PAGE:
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“The people walking in darkness have seen a great light…” Isaiah 9:2

Perhaps you have heard this story. On a Friday morning in January 2007, during the peak of the commuter rush, an unassuming young man entered a train station in Washington, D.C.

The young man set up along a wall beside a trash can out of the way of foot traffic. He opened a violin case, threw a few coins and dollar bills int, and proceeded to begin playing.

Now street musicians are almost everywhere, but this was no ordinary street musician. This nondescript violinist dressed in jeans, a T-shirt, and a Washington Nationals cap was renowned violinist Joshua Bell—one of the finest classical musicians in the world at the time. Only a few days before people were paying $100 or $200 a ticket to watch him play. He plays to standing-room-only audiences as a rule. But on this day, he played his heart out on a Stradivarius violin (hand-crafted) just feet away from clueless commuters hurrying to work.

He was playing a Bach piece—one of the most difficult violin solos ever written. Bell called it “a spiritually powerful piece, emotionally powerful, structurally perfect.”

So, what happened? Did these busy commuters stop in their tracks, mesmerized by the master violinist and the magical melody he played?

Not so much. For the first few minutes, no one even acknowledged him. Everyone hurried by, head down, fixated on their own destination. Nothing grabbed them. Not the music. Not the priceless instrument. Not the musician.

A short time later, a woman tossed a dollar into the violin case. A few minutes after that, a commuter stopped and listened to the gift being played out into that train station air. For more than 40 minutes, Bell played—and only two people stopped to listen. Donations in his violin case added up to $32.17. Others were unaware and unfazed by what was going on.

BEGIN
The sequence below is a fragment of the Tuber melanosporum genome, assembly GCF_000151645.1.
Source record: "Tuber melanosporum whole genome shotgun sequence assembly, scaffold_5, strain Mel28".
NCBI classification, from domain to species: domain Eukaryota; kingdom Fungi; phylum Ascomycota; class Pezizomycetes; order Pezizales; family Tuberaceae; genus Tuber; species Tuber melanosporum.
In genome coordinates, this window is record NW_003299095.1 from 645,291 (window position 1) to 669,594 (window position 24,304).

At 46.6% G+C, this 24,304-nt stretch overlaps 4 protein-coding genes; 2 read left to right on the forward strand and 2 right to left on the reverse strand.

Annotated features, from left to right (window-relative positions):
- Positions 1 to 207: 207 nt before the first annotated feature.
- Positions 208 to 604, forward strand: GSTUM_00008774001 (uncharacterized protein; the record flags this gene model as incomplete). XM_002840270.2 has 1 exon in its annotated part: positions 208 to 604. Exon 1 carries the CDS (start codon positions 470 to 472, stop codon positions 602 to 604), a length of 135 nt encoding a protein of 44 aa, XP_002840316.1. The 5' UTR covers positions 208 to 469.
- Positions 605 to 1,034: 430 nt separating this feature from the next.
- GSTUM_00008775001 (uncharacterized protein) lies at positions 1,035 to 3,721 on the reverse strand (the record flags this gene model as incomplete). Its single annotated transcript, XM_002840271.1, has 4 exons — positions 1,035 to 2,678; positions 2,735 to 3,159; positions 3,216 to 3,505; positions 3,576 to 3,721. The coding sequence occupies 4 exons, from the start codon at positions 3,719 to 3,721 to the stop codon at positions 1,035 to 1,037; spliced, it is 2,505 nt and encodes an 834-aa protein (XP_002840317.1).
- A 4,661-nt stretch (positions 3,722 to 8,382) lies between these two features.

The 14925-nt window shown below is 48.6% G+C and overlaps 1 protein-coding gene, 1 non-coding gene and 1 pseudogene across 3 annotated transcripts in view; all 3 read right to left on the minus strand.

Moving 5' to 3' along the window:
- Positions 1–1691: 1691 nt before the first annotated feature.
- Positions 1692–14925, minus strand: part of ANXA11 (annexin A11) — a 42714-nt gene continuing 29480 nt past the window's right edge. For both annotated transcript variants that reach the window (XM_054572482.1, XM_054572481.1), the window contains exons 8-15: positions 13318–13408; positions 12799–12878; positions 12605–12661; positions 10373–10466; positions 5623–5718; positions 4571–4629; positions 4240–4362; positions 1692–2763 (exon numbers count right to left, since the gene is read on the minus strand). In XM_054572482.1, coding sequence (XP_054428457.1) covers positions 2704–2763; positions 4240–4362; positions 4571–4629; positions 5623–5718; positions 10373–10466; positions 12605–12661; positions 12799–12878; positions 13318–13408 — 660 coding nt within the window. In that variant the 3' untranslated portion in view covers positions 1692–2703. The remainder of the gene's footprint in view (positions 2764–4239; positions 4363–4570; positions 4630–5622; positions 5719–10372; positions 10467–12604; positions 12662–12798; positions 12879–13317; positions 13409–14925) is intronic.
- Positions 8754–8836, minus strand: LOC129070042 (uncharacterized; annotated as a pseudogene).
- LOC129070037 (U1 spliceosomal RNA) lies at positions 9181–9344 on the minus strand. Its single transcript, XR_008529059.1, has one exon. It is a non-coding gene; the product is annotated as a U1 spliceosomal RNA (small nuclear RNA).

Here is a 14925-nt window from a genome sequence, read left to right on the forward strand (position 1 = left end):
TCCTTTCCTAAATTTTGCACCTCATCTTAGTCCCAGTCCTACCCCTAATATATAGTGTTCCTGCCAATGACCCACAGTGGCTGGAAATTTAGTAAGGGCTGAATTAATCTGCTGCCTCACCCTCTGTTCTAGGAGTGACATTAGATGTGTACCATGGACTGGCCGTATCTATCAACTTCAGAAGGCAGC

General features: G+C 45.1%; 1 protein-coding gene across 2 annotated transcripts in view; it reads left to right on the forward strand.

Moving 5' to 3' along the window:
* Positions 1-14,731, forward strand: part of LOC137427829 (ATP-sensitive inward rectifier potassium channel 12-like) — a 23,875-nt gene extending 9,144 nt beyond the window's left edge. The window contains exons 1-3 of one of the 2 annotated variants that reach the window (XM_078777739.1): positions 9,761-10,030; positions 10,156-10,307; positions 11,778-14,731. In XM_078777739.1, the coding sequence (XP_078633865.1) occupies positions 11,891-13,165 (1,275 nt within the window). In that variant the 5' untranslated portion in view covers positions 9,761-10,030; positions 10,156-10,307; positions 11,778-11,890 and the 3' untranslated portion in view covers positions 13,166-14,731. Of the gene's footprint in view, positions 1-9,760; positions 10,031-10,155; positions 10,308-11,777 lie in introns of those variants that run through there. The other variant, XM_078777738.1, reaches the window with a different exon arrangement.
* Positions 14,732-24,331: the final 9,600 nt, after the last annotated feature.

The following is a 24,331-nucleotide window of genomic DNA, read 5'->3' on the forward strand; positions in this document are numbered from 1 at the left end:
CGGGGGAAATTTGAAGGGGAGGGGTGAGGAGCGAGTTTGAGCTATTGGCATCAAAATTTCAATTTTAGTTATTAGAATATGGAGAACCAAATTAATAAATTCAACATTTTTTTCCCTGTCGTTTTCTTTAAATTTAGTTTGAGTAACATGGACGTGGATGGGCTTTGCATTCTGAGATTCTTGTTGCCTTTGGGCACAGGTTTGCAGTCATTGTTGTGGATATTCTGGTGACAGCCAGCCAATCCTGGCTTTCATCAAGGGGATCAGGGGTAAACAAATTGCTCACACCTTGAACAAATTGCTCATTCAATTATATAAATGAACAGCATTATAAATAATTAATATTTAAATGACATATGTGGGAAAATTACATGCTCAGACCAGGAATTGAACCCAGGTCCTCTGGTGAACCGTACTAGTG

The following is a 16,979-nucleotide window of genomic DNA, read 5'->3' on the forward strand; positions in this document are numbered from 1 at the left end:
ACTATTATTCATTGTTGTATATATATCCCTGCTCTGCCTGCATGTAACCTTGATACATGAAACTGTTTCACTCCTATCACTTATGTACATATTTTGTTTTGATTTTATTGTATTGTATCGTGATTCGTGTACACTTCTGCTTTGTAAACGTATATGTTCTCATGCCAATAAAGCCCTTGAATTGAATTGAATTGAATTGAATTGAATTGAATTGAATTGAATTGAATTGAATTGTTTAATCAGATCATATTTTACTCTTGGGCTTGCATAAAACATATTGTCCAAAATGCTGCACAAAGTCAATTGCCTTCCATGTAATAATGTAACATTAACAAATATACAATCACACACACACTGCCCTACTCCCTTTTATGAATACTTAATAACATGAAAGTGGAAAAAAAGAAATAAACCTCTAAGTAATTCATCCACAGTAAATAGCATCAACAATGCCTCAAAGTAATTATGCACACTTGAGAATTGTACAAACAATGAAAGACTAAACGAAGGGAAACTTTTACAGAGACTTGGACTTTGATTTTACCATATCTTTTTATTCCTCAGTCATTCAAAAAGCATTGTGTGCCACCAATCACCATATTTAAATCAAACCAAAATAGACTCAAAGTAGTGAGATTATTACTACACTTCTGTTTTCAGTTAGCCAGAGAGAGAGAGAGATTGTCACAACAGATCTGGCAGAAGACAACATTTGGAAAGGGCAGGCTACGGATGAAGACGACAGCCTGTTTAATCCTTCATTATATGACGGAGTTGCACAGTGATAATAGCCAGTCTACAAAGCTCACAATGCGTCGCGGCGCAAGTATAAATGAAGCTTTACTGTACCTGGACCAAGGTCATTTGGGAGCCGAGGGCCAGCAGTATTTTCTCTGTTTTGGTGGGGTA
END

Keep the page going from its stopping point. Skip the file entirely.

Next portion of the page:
Author John Lake in his book, Timeless Beauty, summed it up this way:

“If we can’t take the time out of our lives to stay a moment and listen to one of the best musicians on earth play some of the best music ever written; if the surge of modern life so overpowers us that we are deaf and blind to something like that, what else are we missing?”

There is a painting by the artist Bruegel entitled Census at Bethlehem, which depicts the town at the time of Jesus’ birth. Everyone is busy with their lives and seem to miss the momentous thing that was happening there. A baby in a manger was not what they expected. They were looking for a king, a Messiah, Ruler, or Conqueror. So they missed the Savior when he came.

We are almost to Advent—the coming of Jesus anew this year. This in a world of pandemic, inequity, and other challenges. Too many to mention. Let’s not miss out on the obvious. Learn a lesson from those who long ago missed the Savior or those who more recently missed the violin virtuoso, simply because it wasn’t what they expected. And don’t let the distractions of our time keep you from seeing the patient ferment of God’s kingdom coming!

Peter Kelder is Resonate Global Mission's Regional Mission Leader for the Central USA region. Do you and your church want to discuss how you can engage your community and join in God's mission this Advent season? Connect with Peter here.

Photo: Census at Bethlehem, Bruegel

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